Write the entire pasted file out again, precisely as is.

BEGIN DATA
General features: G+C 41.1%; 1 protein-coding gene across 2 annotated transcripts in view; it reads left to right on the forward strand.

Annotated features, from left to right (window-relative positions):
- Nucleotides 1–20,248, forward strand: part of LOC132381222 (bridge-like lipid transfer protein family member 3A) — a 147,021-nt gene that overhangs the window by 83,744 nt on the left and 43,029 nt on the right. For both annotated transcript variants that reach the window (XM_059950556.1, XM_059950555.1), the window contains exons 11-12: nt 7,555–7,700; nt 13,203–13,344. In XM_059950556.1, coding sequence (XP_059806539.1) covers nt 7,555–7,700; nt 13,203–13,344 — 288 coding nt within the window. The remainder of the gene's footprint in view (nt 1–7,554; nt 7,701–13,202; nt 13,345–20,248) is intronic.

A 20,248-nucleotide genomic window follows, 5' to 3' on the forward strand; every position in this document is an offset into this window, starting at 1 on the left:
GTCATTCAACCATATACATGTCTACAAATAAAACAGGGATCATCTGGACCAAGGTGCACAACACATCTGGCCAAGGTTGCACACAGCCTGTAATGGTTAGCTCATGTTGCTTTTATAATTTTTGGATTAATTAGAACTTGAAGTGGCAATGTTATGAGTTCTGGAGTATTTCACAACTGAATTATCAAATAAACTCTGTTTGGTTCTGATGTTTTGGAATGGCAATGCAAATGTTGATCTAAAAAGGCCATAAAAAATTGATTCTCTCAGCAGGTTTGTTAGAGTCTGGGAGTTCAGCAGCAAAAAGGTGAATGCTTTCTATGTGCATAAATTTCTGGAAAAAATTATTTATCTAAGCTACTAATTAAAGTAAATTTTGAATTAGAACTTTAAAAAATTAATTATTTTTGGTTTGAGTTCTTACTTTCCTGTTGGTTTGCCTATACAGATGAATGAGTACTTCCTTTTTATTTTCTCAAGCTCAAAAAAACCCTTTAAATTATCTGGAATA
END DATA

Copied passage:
General features: G+C 41.1%; 1 protein-coding gene across 2 annotated transcripts in view; it reads left to right on the forward strand.

Annotated features, from left to right (window-relative positions):
- Nucleotides 1–20,248, forward strand: part of LOC132381222 (bridge-like lipid transfer protein family member 3A) — a 147,021-nt gene that overhangs the window by 83,744 nt on the left and 43,029 nt on the right. For both annotated transcript variants that reach the window (XM_059950556.1, XM_059950555.1), the window contains exons 11-12: nt 7,555–7,700; nt 13,203–13,344. In XM_059950556.1, coding sequence (XP_059806539.1) covers nt 7,555–7,700; nt 13,203–13,344 — 288 coding nt within the window. The remainder of the gene's footprint in view (nt 1–7,554; nt 7,701–13,202; nt 13,345–20,248) is intronic.

A 20,248-nucleotide genomic window follows, 5' to 3' on the forward strand; every position in this document is an offset into this window, starting at 1 on the left:
GTCATTCAACCATATACATGTCTACAAATAAAACAGGGATCATCTGGACCAAGGTGCACAACACATCTGGCCAAGGTTGCACACAGCCTGTAATGGTTAGCTCATGTTGCTTTTATAATTTTTGGATTAATTAGAACTTGAAGTGGCAATGTTATGAGTTCTGGAGTATTTCACAACTGAATTATCAAATAAACTCTGTTTGGTTCTGATGTTTTGGAATGGCAATGCAAATGTTGATCTAAAAAGGCCATAAAAAATTGATTCTCTCAGCAGGTTTGTTAGAGTCTGGGAGTTCAGCAGCAAAAAGGTGAATGCTTTCTATGTGCATAAATTTCTGGAAAAAATTATTTATCTAAGCTACTAATTAAAGTAAATTTTGAATTAGAACTTTAAAAAATTAATTATTTTTGGTTTGAGTTCTTACTTTCCTGTTGGTTTGCCTATACAGATGAATGAGTACTTCCTTTTTATTTTCTCAAGCTCAAAAAAACCCTTTAAATTATCTGGAATA